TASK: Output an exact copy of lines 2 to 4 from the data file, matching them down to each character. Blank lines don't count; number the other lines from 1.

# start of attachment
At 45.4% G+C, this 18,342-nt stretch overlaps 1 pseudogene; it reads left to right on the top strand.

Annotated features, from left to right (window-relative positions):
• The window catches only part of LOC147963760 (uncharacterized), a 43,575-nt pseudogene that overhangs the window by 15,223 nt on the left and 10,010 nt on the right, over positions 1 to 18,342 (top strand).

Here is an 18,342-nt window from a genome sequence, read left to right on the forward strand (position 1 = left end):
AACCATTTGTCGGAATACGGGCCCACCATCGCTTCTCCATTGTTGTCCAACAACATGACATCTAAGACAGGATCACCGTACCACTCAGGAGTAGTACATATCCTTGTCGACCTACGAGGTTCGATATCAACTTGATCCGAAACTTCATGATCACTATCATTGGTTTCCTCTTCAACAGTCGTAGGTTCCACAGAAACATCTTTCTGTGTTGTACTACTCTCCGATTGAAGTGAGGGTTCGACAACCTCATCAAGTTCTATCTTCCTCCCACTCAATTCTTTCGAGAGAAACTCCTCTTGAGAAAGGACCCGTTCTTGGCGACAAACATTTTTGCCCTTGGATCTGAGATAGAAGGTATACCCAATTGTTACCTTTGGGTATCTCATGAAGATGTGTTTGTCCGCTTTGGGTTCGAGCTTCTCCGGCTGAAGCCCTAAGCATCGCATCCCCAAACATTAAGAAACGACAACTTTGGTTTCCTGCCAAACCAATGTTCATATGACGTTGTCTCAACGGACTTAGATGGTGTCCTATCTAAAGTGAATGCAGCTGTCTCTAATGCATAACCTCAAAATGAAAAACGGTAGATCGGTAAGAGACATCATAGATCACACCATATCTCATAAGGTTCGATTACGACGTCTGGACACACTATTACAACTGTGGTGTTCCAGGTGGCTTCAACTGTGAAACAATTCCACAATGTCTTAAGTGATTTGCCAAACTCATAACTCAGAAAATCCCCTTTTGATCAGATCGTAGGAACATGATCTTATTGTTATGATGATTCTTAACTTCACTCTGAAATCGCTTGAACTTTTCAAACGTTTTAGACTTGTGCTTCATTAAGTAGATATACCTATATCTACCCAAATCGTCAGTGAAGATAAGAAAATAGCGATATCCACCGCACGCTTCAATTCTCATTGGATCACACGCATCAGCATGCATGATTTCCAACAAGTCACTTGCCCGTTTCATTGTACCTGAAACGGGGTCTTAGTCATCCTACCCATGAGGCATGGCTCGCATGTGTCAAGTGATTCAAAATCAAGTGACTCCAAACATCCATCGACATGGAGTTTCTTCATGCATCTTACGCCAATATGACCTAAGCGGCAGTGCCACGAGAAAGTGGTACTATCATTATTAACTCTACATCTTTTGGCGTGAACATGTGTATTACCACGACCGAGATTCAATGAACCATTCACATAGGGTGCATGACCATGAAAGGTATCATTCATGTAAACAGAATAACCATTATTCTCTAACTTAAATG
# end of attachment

Annotated features, from left to right (window-relative positions):
• The window catches only part of LOC147963760 (uncharacterized), a 43,575-nt pseudogene that overhangs the window by 15,223 nt on the left and 10,010 nt on the right, over positions 1 to 18,342 (top strand).

Here is an 18,342-nt window from a genome sequence, read left to right on the forward strand (position 1 = left end):